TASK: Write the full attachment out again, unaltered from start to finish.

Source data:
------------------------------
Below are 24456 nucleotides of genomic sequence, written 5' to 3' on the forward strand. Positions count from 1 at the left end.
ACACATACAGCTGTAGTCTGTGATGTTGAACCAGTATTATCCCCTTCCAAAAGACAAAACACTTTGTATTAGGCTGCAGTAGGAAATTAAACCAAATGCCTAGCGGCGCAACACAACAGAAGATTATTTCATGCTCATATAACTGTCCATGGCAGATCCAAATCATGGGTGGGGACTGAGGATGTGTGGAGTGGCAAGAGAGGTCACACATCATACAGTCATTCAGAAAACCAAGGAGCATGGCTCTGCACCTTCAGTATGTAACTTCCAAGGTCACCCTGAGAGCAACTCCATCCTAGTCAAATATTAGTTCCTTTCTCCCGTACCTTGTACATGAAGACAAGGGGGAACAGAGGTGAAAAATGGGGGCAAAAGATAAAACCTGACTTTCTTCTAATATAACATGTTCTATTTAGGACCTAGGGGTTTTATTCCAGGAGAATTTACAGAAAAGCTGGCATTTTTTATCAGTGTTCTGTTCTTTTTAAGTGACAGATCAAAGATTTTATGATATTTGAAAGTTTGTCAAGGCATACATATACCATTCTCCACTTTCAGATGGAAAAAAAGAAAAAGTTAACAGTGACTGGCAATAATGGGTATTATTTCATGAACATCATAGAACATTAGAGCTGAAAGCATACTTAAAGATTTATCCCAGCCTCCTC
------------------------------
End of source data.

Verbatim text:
Below are 24456 nucleotides of genomic sequence, written 5' to 3' on the forward strand. Positions count from 1 at the left end.
ACACATACAGCTGTAGTCTGTGATGTTGAACCAGTATTATCCCCTTCCAAAAGACAAAACACTTTGTATTAGGCTGCAGTAGGAAATTAAACCAAATGCCTAGCGGCGCAACACAACAGAAGATTATTTCATGCTCATATAACTGTCCATGGCAGATCCAAATCATGGGTGGGGACTGAGGATGTGTGGAGTGGCAAGAGAGGTCACACATCATACAGTCATTCAGAAAACCAAGGAGCATGGCTCTGCACCTTCAGTATGTAACTTCCAAGGTCACCCTGAGAGCAACTCCATCCTAGTCAAATATTAGTTCCTTTCTCCCGTACCTTGTACATGAAGACAAGGGGGAACAGAGGTGAAAAATGGGGGCAAAAGATAAAACCTGACTTTCTTCTAATATAACATGTTCTATTTAGGACCTAGGGGTTTTATTCCAGGAGAATTTACAGAAAAGCTGGCATTTTTTATCAGTGTTCTGTTCTTTTTAAGTGACAGATCAAAGATTTTATGATATTTGAAAGTTTGTCAAGGCATACATATACCATTCTCCACTTTCAGATGGAAAAAAAGAAAAAGTTAACAGTGACTGGCAATAATGGGTATTATTTCATGAACATCATAGAACATTAGAGCTGAAAGCATACTTAAAGATTTATCCCAGCCTCCTC